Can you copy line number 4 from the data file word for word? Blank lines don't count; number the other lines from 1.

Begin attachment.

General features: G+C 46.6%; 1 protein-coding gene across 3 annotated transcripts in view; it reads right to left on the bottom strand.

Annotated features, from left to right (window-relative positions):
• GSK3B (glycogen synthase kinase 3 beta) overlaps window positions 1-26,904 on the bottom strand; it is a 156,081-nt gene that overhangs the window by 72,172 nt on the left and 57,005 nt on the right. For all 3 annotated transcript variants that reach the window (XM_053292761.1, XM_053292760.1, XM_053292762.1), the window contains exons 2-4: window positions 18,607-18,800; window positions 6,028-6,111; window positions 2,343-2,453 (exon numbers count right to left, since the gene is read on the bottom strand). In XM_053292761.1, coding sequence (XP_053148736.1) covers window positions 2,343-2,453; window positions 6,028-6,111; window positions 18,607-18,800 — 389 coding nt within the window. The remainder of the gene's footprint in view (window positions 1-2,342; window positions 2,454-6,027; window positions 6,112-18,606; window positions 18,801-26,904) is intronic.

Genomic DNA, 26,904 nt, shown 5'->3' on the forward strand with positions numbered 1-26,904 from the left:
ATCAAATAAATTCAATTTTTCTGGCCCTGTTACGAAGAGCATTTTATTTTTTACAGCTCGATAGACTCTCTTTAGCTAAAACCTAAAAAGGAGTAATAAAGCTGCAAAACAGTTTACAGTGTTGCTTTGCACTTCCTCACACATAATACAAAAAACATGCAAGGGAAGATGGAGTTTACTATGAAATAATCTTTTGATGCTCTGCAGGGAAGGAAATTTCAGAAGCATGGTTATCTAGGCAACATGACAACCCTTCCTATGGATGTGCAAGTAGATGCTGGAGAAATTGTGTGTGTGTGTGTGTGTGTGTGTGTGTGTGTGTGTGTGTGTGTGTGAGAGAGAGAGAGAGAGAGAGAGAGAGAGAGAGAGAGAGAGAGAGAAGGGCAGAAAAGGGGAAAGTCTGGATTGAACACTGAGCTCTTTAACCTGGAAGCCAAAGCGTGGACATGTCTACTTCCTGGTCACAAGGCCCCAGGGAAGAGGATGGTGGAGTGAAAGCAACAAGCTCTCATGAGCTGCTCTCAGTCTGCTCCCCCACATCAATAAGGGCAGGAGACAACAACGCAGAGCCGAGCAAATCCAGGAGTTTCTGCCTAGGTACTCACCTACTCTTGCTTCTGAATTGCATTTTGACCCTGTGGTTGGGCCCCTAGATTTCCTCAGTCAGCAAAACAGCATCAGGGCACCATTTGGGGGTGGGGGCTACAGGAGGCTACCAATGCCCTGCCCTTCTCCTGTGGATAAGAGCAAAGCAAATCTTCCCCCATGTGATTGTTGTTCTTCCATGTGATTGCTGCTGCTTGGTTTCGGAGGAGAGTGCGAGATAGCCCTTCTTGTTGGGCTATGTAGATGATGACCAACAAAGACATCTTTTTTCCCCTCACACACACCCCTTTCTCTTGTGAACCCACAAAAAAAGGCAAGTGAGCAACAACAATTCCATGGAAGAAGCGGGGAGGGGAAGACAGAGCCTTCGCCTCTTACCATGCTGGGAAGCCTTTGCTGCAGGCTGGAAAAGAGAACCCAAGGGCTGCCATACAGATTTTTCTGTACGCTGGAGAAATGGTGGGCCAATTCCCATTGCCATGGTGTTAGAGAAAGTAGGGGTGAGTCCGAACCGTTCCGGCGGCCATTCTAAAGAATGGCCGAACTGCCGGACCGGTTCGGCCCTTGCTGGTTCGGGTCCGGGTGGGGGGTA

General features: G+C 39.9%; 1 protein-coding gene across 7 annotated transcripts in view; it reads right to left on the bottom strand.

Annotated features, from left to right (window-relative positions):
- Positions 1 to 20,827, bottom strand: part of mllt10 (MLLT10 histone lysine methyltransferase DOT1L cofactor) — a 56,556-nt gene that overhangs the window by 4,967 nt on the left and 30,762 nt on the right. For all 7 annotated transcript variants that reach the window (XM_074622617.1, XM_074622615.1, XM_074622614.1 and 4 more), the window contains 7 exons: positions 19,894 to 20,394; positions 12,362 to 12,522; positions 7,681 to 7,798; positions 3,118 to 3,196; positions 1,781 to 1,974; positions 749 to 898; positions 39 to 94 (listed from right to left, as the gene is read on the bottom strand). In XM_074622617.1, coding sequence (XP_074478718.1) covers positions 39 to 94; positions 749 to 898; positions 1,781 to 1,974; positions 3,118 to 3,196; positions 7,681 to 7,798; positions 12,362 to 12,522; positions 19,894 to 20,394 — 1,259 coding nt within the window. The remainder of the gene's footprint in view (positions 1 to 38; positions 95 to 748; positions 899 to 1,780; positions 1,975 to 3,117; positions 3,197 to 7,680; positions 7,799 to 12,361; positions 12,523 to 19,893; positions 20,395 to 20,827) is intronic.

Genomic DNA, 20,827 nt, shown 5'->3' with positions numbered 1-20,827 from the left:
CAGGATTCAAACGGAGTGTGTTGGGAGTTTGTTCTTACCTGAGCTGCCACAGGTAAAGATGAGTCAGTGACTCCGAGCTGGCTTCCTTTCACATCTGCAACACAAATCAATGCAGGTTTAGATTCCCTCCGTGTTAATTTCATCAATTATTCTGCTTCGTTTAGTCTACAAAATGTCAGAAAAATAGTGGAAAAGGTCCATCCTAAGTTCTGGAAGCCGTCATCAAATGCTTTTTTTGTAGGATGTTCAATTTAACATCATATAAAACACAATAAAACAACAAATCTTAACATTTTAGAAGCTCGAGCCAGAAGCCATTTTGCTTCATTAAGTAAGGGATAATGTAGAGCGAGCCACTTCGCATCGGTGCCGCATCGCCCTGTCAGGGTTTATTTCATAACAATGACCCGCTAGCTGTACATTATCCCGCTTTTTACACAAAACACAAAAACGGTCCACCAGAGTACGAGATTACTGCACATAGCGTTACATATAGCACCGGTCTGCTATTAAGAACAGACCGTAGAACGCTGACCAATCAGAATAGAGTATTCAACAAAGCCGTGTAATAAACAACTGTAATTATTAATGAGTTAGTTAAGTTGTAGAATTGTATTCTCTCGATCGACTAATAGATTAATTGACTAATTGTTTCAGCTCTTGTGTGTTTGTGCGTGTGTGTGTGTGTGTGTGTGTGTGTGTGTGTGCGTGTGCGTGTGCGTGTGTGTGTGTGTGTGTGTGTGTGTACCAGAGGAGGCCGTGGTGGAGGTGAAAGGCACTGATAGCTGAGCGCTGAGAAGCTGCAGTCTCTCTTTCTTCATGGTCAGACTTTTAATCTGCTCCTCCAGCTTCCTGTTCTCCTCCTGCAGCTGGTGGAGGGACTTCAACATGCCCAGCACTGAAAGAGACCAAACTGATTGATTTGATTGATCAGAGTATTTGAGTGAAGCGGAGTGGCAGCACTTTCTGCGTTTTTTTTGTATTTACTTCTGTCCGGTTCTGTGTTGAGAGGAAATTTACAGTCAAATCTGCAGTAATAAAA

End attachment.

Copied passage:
Genomic DNA, 26,904 nt, shown 5'->3' on the forward strand with positions numbered 1-26,904 from the left: